[Michael Larson teaches English at Minnesota State College -- Southeast Technical. He received a National Endowment for the Arts Fellowship in 1995 and has recently published a book of poems, What We Wish We Knew (Ex Machina Press, 2005). The present article, "From Protestantism to Catholicism, From the Novus Ordo Mass to the Tridentine Latin Mass," was originally published in the New Oxford Review (May 2007), pp. 18-26, and is reproduced her by kind permission of New Oxford Review, 1069 Kains Ave., Berkeley, CA 94706.]

The Rabbi vs. the Pope

"A Rabbi Debates with the Pope. And What Divides Them Is Still Jesus" (www.chiesa, June 12, 2007).
The rabbi is Jacob Neusner, to whom Benedict XVI dedicates many pages of his latest book. In the judgment of both, the disputes between Judaism and Christianity should not conceal, but rather bring to light their respective claims to truth.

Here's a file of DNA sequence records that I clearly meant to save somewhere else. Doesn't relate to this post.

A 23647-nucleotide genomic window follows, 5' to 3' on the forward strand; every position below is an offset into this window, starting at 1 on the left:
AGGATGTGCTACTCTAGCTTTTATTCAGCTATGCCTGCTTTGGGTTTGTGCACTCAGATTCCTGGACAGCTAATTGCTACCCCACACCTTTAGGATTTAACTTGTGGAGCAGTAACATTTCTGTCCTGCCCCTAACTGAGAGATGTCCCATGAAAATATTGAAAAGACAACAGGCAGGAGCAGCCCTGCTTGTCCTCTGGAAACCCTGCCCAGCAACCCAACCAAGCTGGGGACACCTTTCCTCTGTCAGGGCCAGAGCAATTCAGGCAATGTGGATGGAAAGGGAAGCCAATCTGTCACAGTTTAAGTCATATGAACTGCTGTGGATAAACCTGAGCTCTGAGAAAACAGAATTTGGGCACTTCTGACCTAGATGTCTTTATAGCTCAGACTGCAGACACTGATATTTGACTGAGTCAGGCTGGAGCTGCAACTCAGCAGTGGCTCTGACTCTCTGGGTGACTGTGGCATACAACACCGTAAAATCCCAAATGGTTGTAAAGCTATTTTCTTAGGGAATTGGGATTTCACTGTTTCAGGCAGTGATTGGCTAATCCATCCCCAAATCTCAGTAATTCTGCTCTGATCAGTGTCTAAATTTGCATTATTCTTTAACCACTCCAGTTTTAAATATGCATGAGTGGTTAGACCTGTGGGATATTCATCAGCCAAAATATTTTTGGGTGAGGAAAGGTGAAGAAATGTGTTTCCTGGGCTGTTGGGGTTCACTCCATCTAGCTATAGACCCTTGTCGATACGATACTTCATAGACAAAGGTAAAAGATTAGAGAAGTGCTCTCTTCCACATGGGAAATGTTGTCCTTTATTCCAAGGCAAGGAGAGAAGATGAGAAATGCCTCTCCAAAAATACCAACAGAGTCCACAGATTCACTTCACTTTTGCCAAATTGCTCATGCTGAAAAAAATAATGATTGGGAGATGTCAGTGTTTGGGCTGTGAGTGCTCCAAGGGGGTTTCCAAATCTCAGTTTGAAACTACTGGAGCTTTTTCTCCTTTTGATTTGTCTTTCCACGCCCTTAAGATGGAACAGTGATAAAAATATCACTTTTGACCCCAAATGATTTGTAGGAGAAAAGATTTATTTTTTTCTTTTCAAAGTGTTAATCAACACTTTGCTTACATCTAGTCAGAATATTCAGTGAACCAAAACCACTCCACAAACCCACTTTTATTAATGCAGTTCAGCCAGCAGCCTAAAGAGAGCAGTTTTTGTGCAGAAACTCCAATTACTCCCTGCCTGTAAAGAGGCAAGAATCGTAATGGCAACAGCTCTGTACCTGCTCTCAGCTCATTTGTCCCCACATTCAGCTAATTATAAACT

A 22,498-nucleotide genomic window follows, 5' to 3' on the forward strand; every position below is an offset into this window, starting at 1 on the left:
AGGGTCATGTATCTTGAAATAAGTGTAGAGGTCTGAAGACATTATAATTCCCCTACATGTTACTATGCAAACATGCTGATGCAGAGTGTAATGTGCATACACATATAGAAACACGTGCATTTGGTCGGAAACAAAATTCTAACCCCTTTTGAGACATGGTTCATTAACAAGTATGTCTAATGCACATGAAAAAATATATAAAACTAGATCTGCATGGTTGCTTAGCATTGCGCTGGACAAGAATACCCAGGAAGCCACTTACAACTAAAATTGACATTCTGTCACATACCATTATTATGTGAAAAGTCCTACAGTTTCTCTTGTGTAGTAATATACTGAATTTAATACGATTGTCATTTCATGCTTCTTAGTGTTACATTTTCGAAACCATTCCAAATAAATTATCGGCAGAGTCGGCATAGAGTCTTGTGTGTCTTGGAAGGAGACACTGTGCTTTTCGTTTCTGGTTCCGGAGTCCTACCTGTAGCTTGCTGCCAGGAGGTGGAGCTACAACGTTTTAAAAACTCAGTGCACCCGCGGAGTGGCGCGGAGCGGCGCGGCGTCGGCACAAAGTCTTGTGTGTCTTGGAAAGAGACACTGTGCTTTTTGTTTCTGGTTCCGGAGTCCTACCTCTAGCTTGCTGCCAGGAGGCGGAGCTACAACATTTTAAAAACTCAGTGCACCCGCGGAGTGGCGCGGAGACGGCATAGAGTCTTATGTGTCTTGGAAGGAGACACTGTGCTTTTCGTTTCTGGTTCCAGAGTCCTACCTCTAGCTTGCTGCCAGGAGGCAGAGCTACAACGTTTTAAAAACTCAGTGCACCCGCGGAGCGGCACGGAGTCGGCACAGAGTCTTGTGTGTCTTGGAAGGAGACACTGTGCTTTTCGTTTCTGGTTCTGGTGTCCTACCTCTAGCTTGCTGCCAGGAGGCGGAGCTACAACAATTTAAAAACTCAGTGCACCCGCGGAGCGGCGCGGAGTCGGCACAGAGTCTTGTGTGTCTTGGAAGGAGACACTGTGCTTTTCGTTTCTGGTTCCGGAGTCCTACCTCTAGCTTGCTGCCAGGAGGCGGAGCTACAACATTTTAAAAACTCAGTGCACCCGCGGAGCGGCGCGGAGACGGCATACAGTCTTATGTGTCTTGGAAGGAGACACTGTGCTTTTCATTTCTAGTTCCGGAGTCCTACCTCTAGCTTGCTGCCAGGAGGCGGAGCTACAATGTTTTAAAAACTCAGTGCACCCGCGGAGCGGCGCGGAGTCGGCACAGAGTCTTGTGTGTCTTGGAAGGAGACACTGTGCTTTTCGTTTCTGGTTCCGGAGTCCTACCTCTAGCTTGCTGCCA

Blair 'may become a Catholic deacon'

More on British Prime Minister Tony Blair's possible (let's-pray-there's-more-than-meets-the-eye) conversion:
Tony Blair has discussed becoming a Roman Catholic deacon when he quits office.

The revelation comes as he prepares to meet the Pope amid speculation that he will use the audience in the Vatican to announce his conversion.

In his last foreign engagement, just days before he leaves Downing Street for the final time, the Prime Minister will visit Pope Benedict XVI in what officials say will be a "highly significant" personal mission.
Read more in "Blair 'may become a Catholic deacon'" (Daily Mail, June 9, 2007).

Friday, June 08, 2007

For the record: an exchange between Scott Hahn & Dale Vree

Scott Hahn recently responded in a letter to the editor of the New Oxford Review to criticisms of his views of the Holy Spirit as follows:
In response to your New Oxford Note "A Little Bit of Gnosticism" (Feb.) about me, I have to wonder whether you read what I wrote about the Holy Spirit.

First, I expressly deny that the Holy Spirit is feminine, in both the hardcover and paperback editions of my book First Comes Love. In this connection, I cite the Catechism of the Catholic Church, and its teaching about God: "He is neither man nor woman. God is pure spirit in which there is no place for the difference between the sexes. But the respective 'perfections' of man and woman reflect something of the infinite perfection of God: those of a mother and those of a father and husband" (#370).